Finally, on the broader point of awareness, I was shocked recently to discover, after a meeting with Orin Lewis of the National BME Cancer Alliance, the huge disparities that exist in cancer awareness, diagnosis and treatment between white patients and those of a black and minority ethnic background. Incident rates of myeloma in African and African-Caribbean people are twice as high as for white people. Similarly, rates of mouth cancer among Asian women are 50% higher than for white women. Before the great work of Orin, there were a shockingly low number of BME bone marrow donors on the national register. I pay tribute to his work on this: it has led to a substantial improvement, although it still remains disproportionately low.

BME patients routinely rate their care experiences less positively than white patients. Even things as simple as having racially sensitive prosthetics or wigs when going through already traumatic experiences and cancer treatments are not properly taken into consideration. The list of discrepancies throughout every stage of the cancer journey for BME patients is long, shocking and deeply alarming. Alongside promoting greater awareness of cancer in general, it is critical that the Government and the NHS work with BME communities to make sure that national campaigns are designed to be absorbed by as many different people as possible, each with their own distinct cultures, religious practices and biological differences.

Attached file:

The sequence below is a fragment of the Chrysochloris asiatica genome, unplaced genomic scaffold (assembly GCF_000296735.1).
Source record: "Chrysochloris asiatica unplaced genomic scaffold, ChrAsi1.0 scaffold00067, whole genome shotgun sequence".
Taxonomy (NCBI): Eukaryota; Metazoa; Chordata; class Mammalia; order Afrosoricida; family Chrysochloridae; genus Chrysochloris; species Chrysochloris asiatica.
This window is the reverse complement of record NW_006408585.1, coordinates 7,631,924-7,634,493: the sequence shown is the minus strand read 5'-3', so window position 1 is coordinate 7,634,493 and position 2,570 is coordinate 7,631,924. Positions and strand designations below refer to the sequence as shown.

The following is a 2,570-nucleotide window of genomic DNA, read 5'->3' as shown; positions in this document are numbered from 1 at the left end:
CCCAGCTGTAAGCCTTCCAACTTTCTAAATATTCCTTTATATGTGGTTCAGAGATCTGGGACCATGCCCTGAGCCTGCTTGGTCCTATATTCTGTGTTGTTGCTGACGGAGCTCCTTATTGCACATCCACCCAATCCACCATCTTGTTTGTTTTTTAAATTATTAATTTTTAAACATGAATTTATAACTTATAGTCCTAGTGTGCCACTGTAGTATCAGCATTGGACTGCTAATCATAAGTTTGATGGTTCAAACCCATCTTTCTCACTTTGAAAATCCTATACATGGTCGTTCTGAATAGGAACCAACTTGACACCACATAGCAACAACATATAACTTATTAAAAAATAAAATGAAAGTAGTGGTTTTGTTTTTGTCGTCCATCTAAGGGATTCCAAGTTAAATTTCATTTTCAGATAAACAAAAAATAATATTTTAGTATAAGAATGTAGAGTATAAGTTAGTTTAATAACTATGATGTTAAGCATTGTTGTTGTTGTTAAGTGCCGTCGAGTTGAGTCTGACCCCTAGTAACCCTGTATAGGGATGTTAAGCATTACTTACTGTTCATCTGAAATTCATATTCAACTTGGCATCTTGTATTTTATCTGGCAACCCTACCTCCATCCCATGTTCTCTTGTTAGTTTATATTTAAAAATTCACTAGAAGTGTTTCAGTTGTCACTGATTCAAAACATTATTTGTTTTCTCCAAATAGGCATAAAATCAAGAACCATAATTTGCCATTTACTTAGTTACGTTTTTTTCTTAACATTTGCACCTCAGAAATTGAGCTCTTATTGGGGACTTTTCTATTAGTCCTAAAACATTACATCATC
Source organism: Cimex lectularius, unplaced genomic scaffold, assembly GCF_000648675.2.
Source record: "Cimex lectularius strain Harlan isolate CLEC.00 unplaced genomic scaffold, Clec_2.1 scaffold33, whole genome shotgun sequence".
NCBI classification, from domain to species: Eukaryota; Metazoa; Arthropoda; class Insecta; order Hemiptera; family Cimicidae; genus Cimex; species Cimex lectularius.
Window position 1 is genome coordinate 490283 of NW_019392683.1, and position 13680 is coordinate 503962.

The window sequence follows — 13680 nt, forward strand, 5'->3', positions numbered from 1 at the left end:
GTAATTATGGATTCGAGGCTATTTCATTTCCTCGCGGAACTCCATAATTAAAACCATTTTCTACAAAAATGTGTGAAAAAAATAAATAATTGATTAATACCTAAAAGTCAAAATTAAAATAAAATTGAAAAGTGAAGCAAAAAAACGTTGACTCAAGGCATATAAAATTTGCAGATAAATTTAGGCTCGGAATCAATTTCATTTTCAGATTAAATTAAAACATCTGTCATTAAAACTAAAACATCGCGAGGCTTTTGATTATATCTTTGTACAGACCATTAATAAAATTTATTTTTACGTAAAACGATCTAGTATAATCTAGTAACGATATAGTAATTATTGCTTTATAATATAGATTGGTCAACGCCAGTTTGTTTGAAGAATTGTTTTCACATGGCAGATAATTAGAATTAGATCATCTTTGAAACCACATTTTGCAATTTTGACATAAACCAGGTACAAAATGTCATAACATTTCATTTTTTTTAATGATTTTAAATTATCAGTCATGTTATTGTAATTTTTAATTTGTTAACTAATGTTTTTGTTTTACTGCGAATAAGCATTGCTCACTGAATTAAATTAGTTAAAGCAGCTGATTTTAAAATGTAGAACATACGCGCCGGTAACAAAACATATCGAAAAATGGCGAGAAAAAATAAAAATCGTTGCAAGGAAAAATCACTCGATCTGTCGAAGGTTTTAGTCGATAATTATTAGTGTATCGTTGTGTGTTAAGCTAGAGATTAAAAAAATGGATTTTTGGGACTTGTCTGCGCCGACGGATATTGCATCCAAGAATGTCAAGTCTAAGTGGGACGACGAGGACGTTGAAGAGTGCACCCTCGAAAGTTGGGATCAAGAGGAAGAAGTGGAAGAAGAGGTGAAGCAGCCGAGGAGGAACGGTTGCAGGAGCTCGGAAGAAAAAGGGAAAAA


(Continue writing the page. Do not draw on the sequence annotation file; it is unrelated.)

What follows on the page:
Improving cancer outcomes means improving cancer outcomes for everyone. I will continue to work on this specific issue to address the clear and present problems in the current system. I urge the Government and the NHS to give this real thought. If the Minister would like more information on any of the issues I have raised today, I am more than happy to meet her to discuss them further. I know we both share the same goal: to improve cancer outcomes for all.

3.3 pm